Crude oil prices slipped below $30 a barrel Thursday in a volatile trading session, as more evidence emerged that Saudi Arabia may have begun to move ahead with a proposed production increase of half a million barrels a day.

Crude oil for August delivery, which expired at the end of the session, climbed to $31.68 then fell as low as $30.25 cents before ending down slightly at $30.93. September crude oil, which is now the benchmark futures contract, climbed to $30.50 and then dropped to $29.65 before settling down 58 cents a barrel at $29.77.

Last minute position-squaring ahead of the August futures' contract expiration prompted some of the price volatility. But crude oil contract prices also came under pressure Thursday on new indications that Saudi Arabia may follow through with its proposed half-million barrels-per-day increase -- with or without the support of its partners in the

Organization of Petroleum Exporting Countries

.

OPEC's president, Ali Rodriguez, has said publicly that he received assurances from Saudi Arabia that the world's largest oil exporter would not initiate a unilateral production increase. But analysts say oil prices fell on reports that Saudi Arabia may have covertly increased production by 250,000 barrels a day already and intends to double that figure in August. OPEC's largest member pronounced its intention two weeks ago to pump an additional half-million barrels of oil a day to help ease oil prices

In March, OPEC members agreed to increase production through an automatic mechanism designed to keep prices within a $22 to $28 a barrel target price band. Under an informal

agreement reached in June, OPEC oil ministers agreed to consider increasing production by a half-million barrels a day if the price of the cartel's basket stayed above $28 for 20 consecutive days.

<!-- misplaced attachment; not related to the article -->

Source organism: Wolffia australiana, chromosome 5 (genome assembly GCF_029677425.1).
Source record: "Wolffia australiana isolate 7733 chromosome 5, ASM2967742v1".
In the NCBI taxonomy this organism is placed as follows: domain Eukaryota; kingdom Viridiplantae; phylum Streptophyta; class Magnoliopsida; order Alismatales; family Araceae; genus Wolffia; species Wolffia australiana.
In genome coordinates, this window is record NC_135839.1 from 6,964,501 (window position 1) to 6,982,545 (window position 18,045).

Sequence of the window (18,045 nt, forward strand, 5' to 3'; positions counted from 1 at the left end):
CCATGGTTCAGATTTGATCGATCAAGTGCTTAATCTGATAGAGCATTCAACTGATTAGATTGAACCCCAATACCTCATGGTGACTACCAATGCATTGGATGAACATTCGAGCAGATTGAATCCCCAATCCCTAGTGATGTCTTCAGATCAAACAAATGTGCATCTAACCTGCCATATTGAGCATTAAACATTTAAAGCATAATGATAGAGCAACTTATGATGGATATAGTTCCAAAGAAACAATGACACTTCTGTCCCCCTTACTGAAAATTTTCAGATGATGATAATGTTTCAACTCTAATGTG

But

Reuters

reported Thursday that OPEC's Secretary General, Rilwanu Lukman, said the cartel was prepared to hike supplies "if necessary and when necessary, mechanism or no mechanism."

U.S. Energy Secretary Bill Richardson put more pressure on OPEC producers to move ahead with an output increase. The move came after a

Senate

hearing on fuel costs Thursday, publicly praising Saudi Arabia for taking the lead in supporting such an increase and urging the rest of OPEC to follow suit -- a suggestion made a day earlier by Mexico's energy minister.

Still, industry analysts say that even with a 250,000 barrel-a-day increase by Saudi Arabia, oil prices are likely to remain volatile in the near term. As Thursday's price slump fell on the last day of the August contract, it may not provide a clear indication of future movements.

"There are more questions than answers," said Tim Evans, senior analyst at

IFR Pegasus

. "If Saudi Arabia's additional 250,000 barrels per day is going to report straight into world inventories, then that should be effective in putting downward pressure on price. But if demand is strong enough that inventories still do not rise, then the market is still bullish."

Analysts at

GNI Ltd.,

part of the

Gerrard Group

, said it appears that there is enough oil available to justify a further drop in price. "There is not a supply glut, but with the extra 250,000 barrels per day from Saudi in August, the market should be able to move back to $25 basis the OPEC basket," they said in a report.

UBS Warburg

analysts also predict an easing of oil prices as the summer progresses, with prices falling by $2 to $3 a barrel this summer as U.S. gasoline supply problems ease, concerns about demand growth increase, and expectations more closely reflect OPEC's true price intentions.